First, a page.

Ethics Corner: Ethics for Lawyers Acting as Escrow Agents
Dear Ethics Committee:
Last year, I was asked to serve as escrow agent for the proceeds of a business sale that were to be divided and dispersed to both my client and his former business associate under the terms of a settlement agreement. Although there was no escrow agreement, I stepped in to act as escrow agent as a favor to my client.
Things went smoothly at first, but now my client has directed me not to release any more funds from the escrow account to his former business associate. Instead, he has asked me to release the entire balance to his own personal account to be used as a set-off for a debt that the former associate had failed to pay.
In the meantime, the former business associate has demanded payment of his claimed share of the escrowed funds while threatening to sue both my client and my firm. I am torn between abiding by my client’s directive and dispersing the funds as contemplated in the settlement agreement. Can I do either without violating an ethics rule?
Ethics Committee Response:
Summary: Because an escrow agent owes identical fiduciary duties to both (or all) parties who have an interest in the escrowed funds; and because you are now confronted with a dispute between the parties regarding the appropriate disposition of the funds; you cannot take either of the courses of action you have asked about. Rather, as escrow agent you should (1) determine whether the disposition of any portion of the funds is agreeable to both parties, in which case this partial distribution should be made expeditiously, NHRPC 1.15(g); and (2) retain custody of the disputed portion of the funds until the dispute is resolved – by mediation or litigation, if not between the parties themselves. A lawyer/escrow agent should not seek to arbitrate the dispute personally.
Discussion: The governing rule in this situation is Rule 1.15 of the New Hampshire Rules of Professional Conduct, Safekeeping Property. The Rule recognizes that third parties may have lawful claims against funds in the lawyer’s custody and that fiduciary obligations like those in an escrow situation are independent of the attorney-client relationship. In particular, Rule 1.15(e) requires a lawyer who has received funds in which a client or third person has an interest to promptly deliver to the client or third person any funds to which they are entitled (except as otherwise permitted by law, agreement or the ethics rules). In the event of a dispute over the funds, however, Rule 1.15(f) provides the following:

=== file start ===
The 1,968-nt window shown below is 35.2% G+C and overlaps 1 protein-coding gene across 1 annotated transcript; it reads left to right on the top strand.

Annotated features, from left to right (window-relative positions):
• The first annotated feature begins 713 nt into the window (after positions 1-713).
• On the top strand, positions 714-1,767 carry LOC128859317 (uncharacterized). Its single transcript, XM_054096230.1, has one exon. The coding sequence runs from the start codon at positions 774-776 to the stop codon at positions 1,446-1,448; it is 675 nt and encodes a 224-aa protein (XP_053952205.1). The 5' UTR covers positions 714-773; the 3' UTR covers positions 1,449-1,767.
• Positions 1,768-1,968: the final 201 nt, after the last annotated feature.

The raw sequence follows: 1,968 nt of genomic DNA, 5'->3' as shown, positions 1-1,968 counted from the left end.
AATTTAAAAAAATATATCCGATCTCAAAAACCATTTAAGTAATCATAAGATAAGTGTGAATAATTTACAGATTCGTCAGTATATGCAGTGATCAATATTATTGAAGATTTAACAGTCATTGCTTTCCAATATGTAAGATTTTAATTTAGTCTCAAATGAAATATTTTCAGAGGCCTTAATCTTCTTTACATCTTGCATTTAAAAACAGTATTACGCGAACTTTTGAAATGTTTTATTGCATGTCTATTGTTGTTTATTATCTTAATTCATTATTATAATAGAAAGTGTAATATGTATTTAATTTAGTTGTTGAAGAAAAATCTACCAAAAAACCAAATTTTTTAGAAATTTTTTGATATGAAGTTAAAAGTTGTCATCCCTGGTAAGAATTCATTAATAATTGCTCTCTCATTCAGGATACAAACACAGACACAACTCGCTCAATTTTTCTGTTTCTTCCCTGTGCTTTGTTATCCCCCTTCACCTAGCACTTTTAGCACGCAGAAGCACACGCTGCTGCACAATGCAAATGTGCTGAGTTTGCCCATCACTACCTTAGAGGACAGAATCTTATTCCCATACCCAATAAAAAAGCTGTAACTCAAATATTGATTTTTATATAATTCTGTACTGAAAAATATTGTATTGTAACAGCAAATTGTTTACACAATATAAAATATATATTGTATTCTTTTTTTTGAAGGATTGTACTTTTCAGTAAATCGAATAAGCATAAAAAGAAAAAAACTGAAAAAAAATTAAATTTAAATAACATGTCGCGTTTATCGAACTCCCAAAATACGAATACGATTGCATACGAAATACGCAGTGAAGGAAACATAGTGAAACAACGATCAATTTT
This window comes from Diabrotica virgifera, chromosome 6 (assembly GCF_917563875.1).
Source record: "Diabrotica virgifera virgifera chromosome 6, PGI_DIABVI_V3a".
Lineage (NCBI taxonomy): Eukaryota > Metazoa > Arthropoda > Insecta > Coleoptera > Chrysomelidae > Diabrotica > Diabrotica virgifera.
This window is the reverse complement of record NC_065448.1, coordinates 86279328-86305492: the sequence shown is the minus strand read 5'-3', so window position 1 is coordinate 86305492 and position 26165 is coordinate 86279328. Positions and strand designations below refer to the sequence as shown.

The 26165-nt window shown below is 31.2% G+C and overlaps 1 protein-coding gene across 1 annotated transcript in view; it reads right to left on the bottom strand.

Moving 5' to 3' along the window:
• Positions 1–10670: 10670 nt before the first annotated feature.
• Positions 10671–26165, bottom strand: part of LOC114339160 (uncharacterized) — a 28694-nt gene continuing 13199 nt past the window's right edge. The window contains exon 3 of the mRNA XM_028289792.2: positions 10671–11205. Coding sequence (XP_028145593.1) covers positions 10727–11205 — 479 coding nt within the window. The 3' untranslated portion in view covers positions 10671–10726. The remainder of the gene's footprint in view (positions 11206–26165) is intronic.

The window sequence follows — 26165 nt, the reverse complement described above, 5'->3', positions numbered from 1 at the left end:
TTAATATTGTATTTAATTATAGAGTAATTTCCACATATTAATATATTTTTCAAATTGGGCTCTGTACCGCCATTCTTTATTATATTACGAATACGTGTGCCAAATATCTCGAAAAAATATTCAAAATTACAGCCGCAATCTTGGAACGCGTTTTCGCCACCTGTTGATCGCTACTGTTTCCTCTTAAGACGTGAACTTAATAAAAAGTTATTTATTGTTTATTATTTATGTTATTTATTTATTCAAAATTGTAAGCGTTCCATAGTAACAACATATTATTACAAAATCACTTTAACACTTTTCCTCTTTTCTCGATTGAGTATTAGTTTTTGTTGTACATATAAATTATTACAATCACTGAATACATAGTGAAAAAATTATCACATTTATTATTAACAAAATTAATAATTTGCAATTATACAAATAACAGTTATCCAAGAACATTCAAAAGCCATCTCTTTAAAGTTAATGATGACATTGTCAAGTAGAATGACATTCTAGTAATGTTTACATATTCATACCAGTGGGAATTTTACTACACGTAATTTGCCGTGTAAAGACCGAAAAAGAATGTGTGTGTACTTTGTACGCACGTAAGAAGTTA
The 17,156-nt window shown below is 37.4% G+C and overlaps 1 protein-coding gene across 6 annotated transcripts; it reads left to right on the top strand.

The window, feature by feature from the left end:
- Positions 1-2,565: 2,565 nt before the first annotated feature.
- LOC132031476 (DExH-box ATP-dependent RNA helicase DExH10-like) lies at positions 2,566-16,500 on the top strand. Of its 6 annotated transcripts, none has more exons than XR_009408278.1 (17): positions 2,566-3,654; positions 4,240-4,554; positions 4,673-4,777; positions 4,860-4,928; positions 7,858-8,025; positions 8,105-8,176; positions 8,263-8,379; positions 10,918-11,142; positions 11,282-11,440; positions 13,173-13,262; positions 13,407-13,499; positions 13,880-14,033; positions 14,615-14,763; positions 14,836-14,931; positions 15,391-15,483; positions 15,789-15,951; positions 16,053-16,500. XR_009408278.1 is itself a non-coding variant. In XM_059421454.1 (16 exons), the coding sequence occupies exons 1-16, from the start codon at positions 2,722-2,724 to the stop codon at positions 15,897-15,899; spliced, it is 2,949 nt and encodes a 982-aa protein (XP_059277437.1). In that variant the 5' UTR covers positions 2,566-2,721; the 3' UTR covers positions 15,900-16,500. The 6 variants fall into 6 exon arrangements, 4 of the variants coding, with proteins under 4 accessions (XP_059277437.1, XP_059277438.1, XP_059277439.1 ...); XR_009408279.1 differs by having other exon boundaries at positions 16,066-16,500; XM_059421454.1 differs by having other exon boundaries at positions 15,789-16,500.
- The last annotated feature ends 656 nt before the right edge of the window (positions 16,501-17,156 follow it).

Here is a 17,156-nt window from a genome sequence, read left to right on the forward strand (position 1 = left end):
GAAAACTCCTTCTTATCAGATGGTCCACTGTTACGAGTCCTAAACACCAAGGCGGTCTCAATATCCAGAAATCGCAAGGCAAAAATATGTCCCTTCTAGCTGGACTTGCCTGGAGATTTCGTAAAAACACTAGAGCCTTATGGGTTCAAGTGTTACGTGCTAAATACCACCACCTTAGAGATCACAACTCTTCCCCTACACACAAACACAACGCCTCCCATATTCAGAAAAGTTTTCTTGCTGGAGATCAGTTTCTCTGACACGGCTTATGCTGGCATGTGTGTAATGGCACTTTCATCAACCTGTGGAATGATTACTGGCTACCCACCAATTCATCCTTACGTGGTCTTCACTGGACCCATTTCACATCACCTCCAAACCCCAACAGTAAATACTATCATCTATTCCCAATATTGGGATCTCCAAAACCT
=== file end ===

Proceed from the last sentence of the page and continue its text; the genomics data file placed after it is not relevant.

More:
“When in the course of representation a lawyer is in possession of property in which two or more persons (one of whom may be the lawyer) claim interests, the property shall be kept separate by the lawyer until the dispute is resolved. The lawyer shall promptly distribute all portions of the property as to which the interests are not in dispute.”
Your fiduciary obligations as escrow agent prevent you from following your client’s instructions to turn all remaining escrow funds over to his personal account. To the contrary, Rule 1.15(f) requires you to keep the funds separate until the dispute is resolved. According to American Bar Association guidance, “when the third party claim is not frivolous under applicable law, the lawyer must refuse to surrender the property to the client until the claims are resolved.” 2004 ABA Model Code Comment, Rule 1.15, Comment . See also Douglas’ Case, 147 NH 538, 543 (2002) (disputed portion of property held by lawyer must be kept separate). Thus, releasing the remaining funds to your client as a set-off for unrelated claims could constitute a violation of Rule 1.15.
Keep in mind that your obligations to your client during the course of the representation do not cease, even if you are unable to release the escrow funds to him. For example, Rule 1.4(a)(5) requires you to consult with the client about any relevant limitation on your conduct when you know that the client expects assistance not permitted under the Rules or other law. Here, advising your client on the potential implications to his own interests, as well as to your firm, and suggesting means such as arbitration for resolving the dispute over the escrowed funds may prevent further litigation.
You may also need to resort to filing an interpleader or other action to have a court resolve the dispute if the parties are unable to do so. Your status as counsel representing one of the party’s interests would prevent you from unilaterally resolving the dispute. See Paul Bruzga advs. Betty Denison, PCC Docket No. 07-068 (March 5, 2010) (“by making the disbursement, the Respondent substituted his judgment for that of a court”).
Finally, the attorney should advise his or her client, before undertaking the role of escrow agent, that circumstances may arise (such as those discussed in this hypothetical) in which the fiduciary duties of an escrow agent will prevent the attorney from acting solely on the client’s behalf should unforeseen disputes arise between the client and other parties to an escrow agreement.
In most cases, it will be advisable to have a written escrow agreement signed by all parties that addresses the escrow agent’s and parties’ obligations. Such an agreement should help to eliminate confusion on the part of the client or the other parties regarding an escrow agent’s obligations in the event of a dispute over release of funds.
This commentary by the NHBA Ethics Committee provides general guidance on the NH Rules of Professional Conduct. New Hampshire lawyers may contact the Committee for confidential and informal guidance on their own prospective conduct or to suggest topics for Ethics Corner commentaries by emailing Robin E. Knippers. Upon receipt, a quorum of the committee then would have an opportunity to review your inquiry during a regularly scheduled meeting and respond to you by telephone or email.